The favas are blanched, skinned, oiled, and 3 or so are placed atop a
tuna mixture spread on toasted baguette slices.

-Frank


I've had that recipe in my file for years - they published it back in the
1990s, too. Tough substitution. Think of a large lima bean. Favas are 2-3
times that size, and medium-brown in color. So much for the visual. I'd say
to hell with color, and go with one of the canned white beans, the bigger,
the better. Maybe simmer them with the canning liquid very briefly with
something to darken the flavor. A little bit of oregano, I think. You might
also find canned fava beans, by the way.


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Old 19-05-2006, 09:40 PM posted to rec.food.cooking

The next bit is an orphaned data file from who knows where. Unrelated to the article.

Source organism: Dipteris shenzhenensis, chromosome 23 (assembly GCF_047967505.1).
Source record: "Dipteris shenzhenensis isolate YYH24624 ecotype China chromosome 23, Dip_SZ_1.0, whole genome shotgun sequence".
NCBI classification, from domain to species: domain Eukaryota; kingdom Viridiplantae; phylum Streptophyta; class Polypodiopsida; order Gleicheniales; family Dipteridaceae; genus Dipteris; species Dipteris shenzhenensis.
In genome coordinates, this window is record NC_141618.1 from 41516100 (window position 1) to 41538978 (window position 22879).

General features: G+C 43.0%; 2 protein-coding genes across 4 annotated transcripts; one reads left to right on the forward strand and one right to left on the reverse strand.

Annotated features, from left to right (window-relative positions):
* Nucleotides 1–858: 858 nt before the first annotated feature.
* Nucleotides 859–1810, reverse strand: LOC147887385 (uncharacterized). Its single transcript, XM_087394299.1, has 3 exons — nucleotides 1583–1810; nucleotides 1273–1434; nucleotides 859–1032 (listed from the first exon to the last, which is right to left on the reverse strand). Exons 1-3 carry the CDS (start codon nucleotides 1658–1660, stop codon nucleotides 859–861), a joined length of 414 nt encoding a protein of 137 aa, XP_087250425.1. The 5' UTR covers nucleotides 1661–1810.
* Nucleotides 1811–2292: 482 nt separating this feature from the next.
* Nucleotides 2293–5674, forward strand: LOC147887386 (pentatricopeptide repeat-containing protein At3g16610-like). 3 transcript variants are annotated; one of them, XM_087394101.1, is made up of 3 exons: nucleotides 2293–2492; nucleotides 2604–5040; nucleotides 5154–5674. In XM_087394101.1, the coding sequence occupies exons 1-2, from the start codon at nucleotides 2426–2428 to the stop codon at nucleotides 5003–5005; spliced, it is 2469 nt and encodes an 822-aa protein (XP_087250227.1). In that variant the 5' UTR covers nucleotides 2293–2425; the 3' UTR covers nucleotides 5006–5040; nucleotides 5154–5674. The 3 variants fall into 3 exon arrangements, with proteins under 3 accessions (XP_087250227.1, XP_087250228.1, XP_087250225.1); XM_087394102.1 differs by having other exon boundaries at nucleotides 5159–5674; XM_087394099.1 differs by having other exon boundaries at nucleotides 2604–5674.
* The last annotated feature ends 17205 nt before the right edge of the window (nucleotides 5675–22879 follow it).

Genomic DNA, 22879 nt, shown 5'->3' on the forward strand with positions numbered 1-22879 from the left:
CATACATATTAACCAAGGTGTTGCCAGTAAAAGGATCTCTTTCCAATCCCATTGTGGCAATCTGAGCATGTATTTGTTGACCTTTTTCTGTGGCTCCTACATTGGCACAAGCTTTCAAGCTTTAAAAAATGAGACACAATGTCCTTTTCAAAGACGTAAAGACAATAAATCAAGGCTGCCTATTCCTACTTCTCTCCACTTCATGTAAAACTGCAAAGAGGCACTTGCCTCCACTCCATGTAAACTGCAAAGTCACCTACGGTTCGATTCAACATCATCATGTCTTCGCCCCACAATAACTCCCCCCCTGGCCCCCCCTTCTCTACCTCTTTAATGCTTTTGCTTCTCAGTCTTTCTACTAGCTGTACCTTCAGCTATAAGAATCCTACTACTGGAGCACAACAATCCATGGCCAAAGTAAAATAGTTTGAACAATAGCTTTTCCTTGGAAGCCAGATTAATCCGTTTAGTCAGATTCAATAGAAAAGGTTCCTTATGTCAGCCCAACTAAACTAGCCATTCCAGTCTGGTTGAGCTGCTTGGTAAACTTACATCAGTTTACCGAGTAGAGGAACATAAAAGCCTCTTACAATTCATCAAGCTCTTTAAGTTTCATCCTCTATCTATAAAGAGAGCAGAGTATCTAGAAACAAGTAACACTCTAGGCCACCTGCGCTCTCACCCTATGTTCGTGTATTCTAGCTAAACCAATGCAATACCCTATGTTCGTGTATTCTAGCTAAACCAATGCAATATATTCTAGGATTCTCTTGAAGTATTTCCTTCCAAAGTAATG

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Default Fava bean substitute?


"Frank Warner" wrote

The beans are acting more like a garnish than an ingredient in this
dish, so, what would be an acceptable substitute? I'm told that fava
beans are members of the pea family. Snow peas? Green beans? Lima or
wax beans? I'm just looking for something more common in case I can't
find favas in the morning.


Can you find lupini beans?

nancy




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Old 19-05-2006, 09:51 PM posted to rec.food.cooking
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Default Fava bean substitute?

In article , JoeSpareBedroom
wrote:

"Chibiabos" wrote in message
...
In article , JoeSpareBedroom
wrote:

"Frank Warner" wrote in message
. ..
I have a recipe that calls for fava beans, which I have never cooked or
eaten before, and which I don't remember seeing in local markets.

The beans are acting more like a garnish than an ingredient in this